Brussels looks set to finally turn its back on beleaguered Greece
EUROPEAN DIARY:As tension mounts over Greece’s future in Europe, it seems the final chapter of the saga is about to unfold, writes ARTHUR BEESLEY
GREECE IS under political and economic siege as its troubled government struggles to find a way of catching up on ground lost in its second bailout.
Europe is losing patience rapidly. At issue once more is whether the country can maintain its membership of the single currency. This time it’s really, really serious. A sense of urgency is increasingly palpable.
When the EU Commission said its chief José Manual Barroso would go to Greece today for talks with prime minister Antonis Samaras, a spokesman said the meeting was nothing more than a “regular” political engagement. In the same breath he said Barroso had not been to Athens since June 2009, prompting one wag to say it was clear that the meeting was not at all regular.
The fact remains Greece is under constant surveillance from Brussels and other big capitals, with every little move on the panorama noted in minute detail. The outlook appears grim.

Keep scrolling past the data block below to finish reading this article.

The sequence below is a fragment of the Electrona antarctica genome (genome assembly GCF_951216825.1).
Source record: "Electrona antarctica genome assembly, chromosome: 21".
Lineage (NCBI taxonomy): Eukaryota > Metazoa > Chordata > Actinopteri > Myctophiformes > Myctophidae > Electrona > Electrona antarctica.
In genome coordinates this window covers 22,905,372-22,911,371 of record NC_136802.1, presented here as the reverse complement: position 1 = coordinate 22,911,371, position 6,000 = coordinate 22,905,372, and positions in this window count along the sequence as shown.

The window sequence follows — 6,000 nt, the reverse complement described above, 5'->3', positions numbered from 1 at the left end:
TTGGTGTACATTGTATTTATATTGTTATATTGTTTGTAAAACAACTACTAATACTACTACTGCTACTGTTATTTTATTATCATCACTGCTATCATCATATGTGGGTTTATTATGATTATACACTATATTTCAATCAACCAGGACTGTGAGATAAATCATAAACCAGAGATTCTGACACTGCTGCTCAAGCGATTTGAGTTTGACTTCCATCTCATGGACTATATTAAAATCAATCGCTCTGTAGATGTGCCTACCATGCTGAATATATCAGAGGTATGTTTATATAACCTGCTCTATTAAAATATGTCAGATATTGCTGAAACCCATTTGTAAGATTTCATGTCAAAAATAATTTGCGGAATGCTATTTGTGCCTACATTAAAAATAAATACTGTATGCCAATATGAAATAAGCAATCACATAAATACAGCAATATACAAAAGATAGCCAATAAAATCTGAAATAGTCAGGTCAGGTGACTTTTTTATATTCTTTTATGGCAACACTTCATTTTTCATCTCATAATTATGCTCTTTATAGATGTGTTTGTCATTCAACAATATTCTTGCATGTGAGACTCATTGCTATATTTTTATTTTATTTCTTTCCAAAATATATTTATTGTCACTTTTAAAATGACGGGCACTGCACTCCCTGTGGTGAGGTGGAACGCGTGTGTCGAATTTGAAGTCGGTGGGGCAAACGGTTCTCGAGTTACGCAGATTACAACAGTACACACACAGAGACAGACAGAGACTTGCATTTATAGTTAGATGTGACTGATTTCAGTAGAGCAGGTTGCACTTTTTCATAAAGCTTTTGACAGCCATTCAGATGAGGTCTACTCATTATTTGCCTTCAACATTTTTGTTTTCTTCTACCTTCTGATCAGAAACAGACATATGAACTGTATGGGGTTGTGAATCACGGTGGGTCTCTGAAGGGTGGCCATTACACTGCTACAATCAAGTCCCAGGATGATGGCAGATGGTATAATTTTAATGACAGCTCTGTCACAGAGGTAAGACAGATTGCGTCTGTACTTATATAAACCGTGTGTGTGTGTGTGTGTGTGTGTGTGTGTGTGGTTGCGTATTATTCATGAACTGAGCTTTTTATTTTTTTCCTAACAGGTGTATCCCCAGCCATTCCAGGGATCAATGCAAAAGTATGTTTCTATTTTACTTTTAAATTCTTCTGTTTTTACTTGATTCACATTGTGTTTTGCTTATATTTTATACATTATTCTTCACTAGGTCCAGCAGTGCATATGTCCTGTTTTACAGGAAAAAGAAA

Two months of inaction in Athens during successive election campaigns has delayed dozens of reforms tied to the second bailout, calling into question the delivery of crucial bailout loans. Recession too has worsened, undermining the basic fiscal assumptions which underpin the rescue plan.
Samaras made his name as opposition leader by criticising the austerity drive, arguing it only aggravated the crisis in Greece. Even if he manages to intensify a politically damaging reform drive to the satisfaction of his European masters, his administration is going to need considerably more than the €130 billion foreseen under the second bailout to keep the books balanced for years to come.
Precisely how much more is to be divined by inspectors from the EU-ECB-IMF “troika”, who are back in Athens this week. Estimates vary on a range between €20 billion and €50 billion. Even at the lower level, figures of this order present a huge problem for euro zone leaders as parliamentary approval is required to vary the bailout programme or provide additional loans to the country.
All of this feeds into a markedly downbeat atmosphere in Brussels over the prospects for the country. Amongst weary officials involved in the rescue effort, the thinking goes that Greece has but one last shot this summer to prove to its sponsors that it can implement the astringent reform programme. At the same time, it is readily acknowledged in private that quite a few finance ministries elsewhere in the euro zone have already given up hope of the country ever coming good within the single currency.